A device according to the invention comprises, for each wing, a detector 17 for measuring a parameter representative of the dynamic strain due to deformation of the wings. Detector 17 is, for example, a strain gauge stuck to the structure of the wing, for example, to a spar, in the vicinity of the root. This gauge is placed in a bridge which provides an electrical output signal representing all of the strains (static and dynamic) existing in the wing. Other types of detectors may be used, for example, in accelerometer or a non-stationary pressure detector of which the output signal is not affected by a D.C. component.
In a modified embodiment, the detector is located and arranged for delivering a signal which represents one oscillatory mode among all modes to be controlled. It will then be located on a nodal line of the torsion mode of flexure mode, that location providing a first filtering of the response of the structure emphasizing the selected mode.
The output signal from the detector is processed by a signal processing and computer system, which may be analog, digital or hybrid in nature. This system may include a circuit 18 with an adjustable threshold R, which only supplies an output signal when the value of the signal provided by the detector 17 exceeds a level higher than the normal vibration threshold of the wing. The threshold R may be adjustable, possibly automatically, to take into account various parameters, for example the weight of the aircraft.
Referring to FIG. 2, the signal derived from the threshold circuit 18 may be processed by computer means 19 which include a band pass filter 19a of which the pass band corresponds to the bending mode of the wing to be corrected. As a general rule, that mode is the fundamental bending oscillation frequency around an axis parallel to the roll axis of the aircraft. The filter 19a is followed by a pseudo-integrator circuit 19b designed to develop a signal representing the speed of the oscillating motion. Finally, a phase control circuit 19c develops a signal representing the correct phase to damp the motion, with an amplitude taking into account the characteristics of the aerodynamic surface used to reduce the level of buffeting.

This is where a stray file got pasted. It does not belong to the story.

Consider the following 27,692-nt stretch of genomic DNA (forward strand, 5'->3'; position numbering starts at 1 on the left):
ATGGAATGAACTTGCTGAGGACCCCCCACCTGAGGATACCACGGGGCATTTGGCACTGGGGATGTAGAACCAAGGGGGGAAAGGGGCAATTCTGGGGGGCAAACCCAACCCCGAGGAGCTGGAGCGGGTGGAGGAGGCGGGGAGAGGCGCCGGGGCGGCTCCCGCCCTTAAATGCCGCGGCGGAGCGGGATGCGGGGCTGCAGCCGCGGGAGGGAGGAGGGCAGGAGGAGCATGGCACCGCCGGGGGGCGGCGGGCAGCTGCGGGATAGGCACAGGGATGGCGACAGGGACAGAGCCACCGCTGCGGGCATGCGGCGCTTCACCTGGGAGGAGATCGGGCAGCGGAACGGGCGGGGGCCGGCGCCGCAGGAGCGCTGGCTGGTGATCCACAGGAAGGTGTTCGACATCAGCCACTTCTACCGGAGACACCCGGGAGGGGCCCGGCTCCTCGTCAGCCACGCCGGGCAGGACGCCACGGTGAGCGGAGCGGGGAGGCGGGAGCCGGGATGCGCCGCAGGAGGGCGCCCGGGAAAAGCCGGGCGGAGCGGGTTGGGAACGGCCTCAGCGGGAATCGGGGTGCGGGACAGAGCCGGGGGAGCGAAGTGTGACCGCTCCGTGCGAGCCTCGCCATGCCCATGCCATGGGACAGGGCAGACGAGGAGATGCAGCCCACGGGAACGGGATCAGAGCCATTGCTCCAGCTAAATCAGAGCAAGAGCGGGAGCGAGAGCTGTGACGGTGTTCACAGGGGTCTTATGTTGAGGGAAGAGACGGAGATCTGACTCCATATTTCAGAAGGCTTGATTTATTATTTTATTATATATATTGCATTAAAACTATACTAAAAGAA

FIG. 1B shows, for a lengthy swept-back wing of the type shown in FIG. 1A, the distribution of the damping force Cz derived from the non-stationary lifting forces generated by the oscillations of a control surface as a function of the ratio between the distance y to the root and the half-span b/2. The efficiency is best distributed span wise if control surfaces close to the root are used. As a consequence, as illustrated in FIG. 1A, flaperons 10 are used. Their incidence angle is controlled according to a stationary law for piloting under normal conditions; by juxtapositing a non-stationary law with the stationary law to damp vibration. As seen in FIG. 1B, which corresponds to a situation representing actual flight conditions of a current commercial airplane (Δ=1 radian, M=0.78, ωR=0.18) the inboard flaperons 10 are in a zone of maximum efficiency.
Each of the inboard flaperons 10 may be provided with a normal control member represented at 21, constituted, for example, by a hydraulic jack, associated with a valve controlled by solenoid pilot valves which receive the output signal of circuit 19. It is also possible to use electrical power means, although this is less frequent.